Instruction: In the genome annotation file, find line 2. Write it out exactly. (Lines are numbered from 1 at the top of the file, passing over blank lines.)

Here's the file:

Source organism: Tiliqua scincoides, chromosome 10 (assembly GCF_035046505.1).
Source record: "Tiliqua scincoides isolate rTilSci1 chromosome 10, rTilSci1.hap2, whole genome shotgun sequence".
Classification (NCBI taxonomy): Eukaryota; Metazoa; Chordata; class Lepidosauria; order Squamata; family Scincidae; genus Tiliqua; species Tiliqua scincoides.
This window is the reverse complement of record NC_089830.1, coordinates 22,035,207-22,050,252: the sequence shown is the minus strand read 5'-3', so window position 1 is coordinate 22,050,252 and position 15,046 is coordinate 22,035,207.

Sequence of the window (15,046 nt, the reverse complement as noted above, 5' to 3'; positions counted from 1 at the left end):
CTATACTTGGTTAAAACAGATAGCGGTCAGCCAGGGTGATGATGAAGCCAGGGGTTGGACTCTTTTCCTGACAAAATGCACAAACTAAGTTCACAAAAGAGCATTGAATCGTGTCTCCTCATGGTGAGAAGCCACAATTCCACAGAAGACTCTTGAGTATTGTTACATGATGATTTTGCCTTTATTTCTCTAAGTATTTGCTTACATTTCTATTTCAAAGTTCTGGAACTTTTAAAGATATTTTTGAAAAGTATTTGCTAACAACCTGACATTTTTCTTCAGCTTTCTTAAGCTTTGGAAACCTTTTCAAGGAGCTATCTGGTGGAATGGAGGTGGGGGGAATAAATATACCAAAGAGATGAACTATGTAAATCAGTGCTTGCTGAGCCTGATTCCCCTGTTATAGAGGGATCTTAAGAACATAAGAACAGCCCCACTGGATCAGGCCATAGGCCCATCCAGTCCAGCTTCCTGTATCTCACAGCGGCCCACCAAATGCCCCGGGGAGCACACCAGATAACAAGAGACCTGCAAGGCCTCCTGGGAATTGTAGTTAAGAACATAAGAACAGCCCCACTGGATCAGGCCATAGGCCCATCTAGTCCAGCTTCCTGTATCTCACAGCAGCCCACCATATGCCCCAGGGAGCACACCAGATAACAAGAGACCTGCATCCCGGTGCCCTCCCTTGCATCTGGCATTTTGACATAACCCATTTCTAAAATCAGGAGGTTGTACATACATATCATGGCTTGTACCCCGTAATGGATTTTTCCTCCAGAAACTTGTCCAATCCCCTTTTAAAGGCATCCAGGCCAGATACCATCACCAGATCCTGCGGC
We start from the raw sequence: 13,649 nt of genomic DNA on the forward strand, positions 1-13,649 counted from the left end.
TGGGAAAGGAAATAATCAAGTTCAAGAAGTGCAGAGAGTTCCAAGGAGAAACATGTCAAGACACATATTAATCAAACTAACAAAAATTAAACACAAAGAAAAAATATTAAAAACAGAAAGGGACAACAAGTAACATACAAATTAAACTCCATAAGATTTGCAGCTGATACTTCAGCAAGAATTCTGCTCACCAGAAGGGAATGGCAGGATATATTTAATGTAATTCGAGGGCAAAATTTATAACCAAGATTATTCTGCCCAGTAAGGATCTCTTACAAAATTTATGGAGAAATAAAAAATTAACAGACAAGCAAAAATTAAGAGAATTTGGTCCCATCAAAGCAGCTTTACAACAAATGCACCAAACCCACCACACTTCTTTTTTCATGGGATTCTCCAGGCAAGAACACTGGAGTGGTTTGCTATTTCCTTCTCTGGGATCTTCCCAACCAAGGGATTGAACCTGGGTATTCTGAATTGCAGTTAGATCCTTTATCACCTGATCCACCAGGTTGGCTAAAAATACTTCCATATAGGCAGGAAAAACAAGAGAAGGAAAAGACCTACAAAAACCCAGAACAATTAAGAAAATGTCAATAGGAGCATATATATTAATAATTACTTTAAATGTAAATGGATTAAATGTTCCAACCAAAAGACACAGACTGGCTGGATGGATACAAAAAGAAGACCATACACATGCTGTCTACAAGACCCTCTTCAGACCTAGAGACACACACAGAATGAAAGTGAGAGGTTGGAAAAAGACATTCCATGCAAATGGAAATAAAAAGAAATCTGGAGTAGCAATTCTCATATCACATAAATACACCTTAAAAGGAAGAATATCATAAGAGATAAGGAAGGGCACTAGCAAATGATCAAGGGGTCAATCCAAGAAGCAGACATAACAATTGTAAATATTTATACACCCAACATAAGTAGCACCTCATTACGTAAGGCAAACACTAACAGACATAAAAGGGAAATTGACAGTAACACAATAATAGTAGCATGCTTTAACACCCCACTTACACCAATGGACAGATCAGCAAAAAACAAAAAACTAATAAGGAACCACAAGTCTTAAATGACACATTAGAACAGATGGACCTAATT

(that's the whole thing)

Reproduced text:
Source record: "Tiliqua scincoides isolate rTilSci1 chromosome 10, rTilSci1.hap2, whole genome shotgun sequence".